U.N. Private Sector Alliance Calls for Resilient Investments Against Disaster Loss
At its most recent meeting, the UNISDR Private Sector Alliance for Disaster Resilience Societies (ARISE) called for businesses to put risks posed by natural and man-made hazards front and center in investment choices, to curb disaster-related economic damage around the globe.
With climate change stoking a rise in the frequency and intensity of weather hazards such as Hurricane Matthew, the challenge is steep, underlined participants, including DRI Executive Director Chloe Demrovsky, in the Oct. 7 annual ARISE meeting in Washington, DC.
The past 10 years have also seen record-breaking climate temperatures and rainfall, and global disaster-related losses have surged beyond $1.3 trillion (USD).
The gathering of more than 100 private sector representatives from the construction, insurance, retail, tourism, consulting and technology industries reviewed ongoing projects to build resilience and identify gaps to reach the global goals set out in the Sendai Framework for Disaster Risk Reduction.
The Sendai Framework, a 15-year plan to curb disaster deaths, the number of affected people and the scale of economic losses, was adopted by the international community in March 2015.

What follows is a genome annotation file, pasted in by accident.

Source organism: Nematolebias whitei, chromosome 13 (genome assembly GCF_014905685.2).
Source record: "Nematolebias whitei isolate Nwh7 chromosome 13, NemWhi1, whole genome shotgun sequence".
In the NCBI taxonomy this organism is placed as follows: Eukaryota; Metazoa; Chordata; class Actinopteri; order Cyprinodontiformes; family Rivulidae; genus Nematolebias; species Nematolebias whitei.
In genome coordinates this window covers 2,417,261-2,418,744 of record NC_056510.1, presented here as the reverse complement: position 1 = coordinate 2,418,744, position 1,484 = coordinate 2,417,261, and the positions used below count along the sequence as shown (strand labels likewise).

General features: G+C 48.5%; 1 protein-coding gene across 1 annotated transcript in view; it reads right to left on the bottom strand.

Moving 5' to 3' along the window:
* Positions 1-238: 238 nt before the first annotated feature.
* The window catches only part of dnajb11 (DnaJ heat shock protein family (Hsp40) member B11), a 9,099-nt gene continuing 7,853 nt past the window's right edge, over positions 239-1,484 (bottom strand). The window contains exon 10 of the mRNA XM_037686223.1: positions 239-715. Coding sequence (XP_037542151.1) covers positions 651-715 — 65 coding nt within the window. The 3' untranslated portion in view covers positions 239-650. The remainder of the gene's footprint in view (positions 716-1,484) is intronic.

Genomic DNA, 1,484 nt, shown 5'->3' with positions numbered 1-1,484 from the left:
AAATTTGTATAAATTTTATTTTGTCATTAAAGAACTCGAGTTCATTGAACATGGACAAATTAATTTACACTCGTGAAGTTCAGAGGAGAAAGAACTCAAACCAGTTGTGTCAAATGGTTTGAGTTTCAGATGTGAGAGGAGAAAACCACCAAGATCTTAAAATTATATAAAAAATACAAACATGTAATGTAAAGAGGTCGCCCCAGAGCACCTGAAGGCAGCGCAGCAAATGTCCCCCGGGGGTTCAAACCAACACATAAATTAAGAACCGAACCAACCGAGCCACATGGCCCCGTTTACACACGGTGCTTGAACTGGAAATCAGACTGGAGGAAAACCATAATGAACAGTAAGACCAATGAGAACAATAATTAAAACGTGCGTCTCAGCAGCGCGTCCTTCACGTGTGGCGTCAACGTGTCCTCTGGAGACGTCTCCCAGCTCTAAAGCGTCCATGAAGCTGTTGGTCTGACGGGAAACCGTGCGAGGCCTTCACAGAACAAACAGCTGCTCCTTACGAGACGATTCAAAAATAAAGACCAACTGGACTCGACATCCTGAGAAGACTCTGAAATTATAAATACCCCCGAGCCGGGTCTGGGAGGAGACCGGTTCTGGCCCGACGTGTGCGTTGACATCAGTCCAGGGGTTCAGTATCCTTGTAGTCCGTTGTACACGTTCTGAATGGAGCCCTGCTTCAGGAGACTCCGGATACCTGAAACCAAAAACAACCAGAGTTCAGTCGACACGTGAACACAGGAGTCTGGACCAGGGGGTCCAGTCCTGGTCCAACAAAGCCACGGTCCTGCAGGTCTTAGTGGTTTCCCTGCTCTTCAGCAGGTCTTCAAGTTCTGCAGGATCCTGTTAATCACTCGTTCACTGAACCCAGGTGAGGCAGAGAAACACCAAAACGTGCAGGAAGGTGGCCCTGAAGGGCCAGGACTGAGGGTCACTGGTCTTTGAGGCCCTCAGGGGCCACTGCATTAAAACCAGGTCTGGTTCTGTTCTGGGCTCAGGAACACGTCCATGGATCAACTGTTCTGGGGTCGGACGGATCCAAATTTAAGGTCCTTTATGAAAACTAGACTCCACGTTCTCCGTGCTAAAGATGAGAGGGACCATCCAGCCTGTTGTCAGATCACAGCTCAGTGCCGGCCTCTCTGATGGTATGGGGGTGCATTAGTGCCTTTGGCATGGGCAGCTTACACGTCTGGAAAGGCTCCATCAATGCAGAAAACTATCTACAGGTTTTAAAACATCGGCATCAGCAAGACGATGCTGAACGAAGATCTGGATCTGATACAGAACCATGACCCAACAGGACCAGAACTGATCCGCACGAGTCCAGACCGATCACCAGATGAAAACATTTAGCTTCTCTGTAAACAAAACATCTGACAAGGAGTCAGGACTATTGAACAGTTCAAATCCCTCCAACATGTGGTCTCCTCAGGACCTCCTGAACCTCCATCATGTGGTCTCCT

“The scale of these losses needs to be known. The majority of infrastructure investments needed to deliver the Sustainable Development Goals by 2030 are yet to be built,” Oz Ozturk, co-chair of ARISE and a partner at PwC, told the meeting.
“As owners of 80% of all investments, it is important to scale up the work of the private sector to build resilience and reduce disaster risk,” he said.
With Hurricane Matthew battering Haiti during the meeting and bearing down on the United States, the ARISE meeting also heard from Craig Fugate, Administrator of the US Federal Emergency Management Agency (FEMA).
He underlined that in construction patterns “efficiency does not necessarily build resilience,” and highlighted the need to find mutual areas where the private and public sectors can work together to reduce risks and build resilience.
“We are extremely pleased with the collaboration, ideas, and networking opportunities for the members in ARISE who are all pulling together to implement the Sendai Framework and the 2030 Agenda for Sustainable Development,” said Kirsi Madi, Director of UNISDR, who co-chaired the meeting.
“Reducing disaster risk is a prerequisite to achieve sustainable development, and private sector has a critical role in risk reduction,” she added.